CME: Analysts Closely Monitoring Weekly Dressed Barrow/Gilt Weights

US - Analysts have been closely monitoring weekly dressed weights of steers and barrows/gilts. The latest data were posted on the USDA’s Agricultural Marketing Service website (Market News section), the data were for the week ending 9 September, reports Steiner Consulting Group, DLR Division, Inc.
calendar icon 25 September 2017
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As shown in the following graphic, steer dressed weight at Federally Inspected (FI) plants remained below a year ago (down 7 pounds) and have been seasonally rising at a bit more than the normal pace. The question is, will market and weather conditions propel weights above 2016’s, and if so how much?

Regarding hogs, the latest weekly FI barrow and gilt dressed weight shot-up (see following graphic). That was a surprise. The increase in hog weights has contributed to the tonnage of pork that the marketplace is struggling to absorb. If barrow and gilt dressed weight move seasonally higher from here (i.e., tracks the typical increase as depicted by the red line) slaughter hog prices probably have further declines ahead.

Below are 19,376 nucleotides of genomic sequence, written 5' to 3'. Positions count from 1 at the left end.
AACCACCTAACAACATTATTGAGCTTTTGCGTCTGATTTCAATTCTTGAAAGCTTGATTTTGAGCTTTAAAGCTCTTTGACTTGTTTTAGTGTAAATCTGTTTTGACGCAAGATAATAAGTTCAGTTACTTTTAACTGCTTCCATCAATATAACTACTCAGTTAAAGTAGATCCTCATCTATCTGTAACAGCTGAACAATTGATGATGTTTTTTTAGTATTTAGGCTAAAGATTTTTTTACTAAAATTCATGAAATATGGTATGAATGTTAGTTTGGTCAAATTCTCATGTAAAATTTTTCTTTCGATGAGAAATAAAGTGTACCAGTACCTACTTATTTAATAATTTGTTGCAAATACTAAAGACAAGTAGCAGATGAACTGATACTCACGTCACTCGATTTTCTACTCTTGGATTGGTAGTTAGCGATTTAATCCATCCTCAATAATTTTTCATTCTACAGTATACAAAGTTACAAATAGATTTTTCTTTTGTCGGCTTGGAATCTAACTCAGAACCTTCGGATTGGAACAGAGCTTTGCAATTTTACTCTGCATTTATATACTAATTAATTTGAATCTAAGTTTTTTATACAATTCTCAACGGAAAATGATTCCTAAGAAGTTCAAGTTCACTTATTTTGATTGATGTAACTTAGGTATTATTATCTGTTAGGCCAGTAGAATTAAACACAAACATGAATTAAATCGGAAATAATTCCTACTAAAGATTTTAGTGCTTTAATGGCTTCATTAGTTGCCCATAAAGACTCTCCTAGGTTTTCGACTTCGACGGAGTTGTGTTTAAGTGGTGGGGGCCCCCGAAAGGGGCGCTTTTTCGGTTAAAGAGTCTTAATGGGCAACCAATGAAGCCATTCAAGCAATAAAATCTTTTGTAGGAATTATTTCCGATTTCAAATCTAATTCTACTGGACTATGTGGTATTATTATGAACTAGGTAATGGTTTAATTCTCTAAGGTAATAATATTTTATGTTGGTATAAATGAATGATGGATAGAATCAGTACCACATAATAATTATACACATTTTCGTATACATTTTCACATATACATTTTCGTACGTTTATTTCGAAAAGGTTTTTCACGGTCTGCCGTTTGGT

We turn now to some background for the USDA National Agricultural Statistics Service (NASS) Quarterly Hogs and Pigs report, which will be released next Thursday. The report is based on surveys of producers as of 1 September. Early next week, compilations of industry analyst pre-report estimates will be publically available. Most analysts have been fine-tuning their estimates by reviewing historical NASS Hogs and Pigs reports, recent slaughter data, etc.

In terms pre-report estimates for the US breeding herd, analysts rely on the FI sow slaughter data. As is apparent in the third graphic, US slaughter for the three months since the last quarterly report (June-August) only June had a year-over-year increase. The prior NASS report (as of 1 June) estimated the US breeding herd was up 1.5 per cent year-over-year.

Since the US slaughters the bulk of Canadian sows, at times the number of US animals kept breeding herd based on sow slaughter relationships requires an adjustment. Such is the case for this report (Canadian sows slaughtered in the US have declined compared to a year ago). We expect most analysts will project year-over-year increases in the number of animals kept for breeding as of 1 September. Those increases will likely be about 1 per cent.

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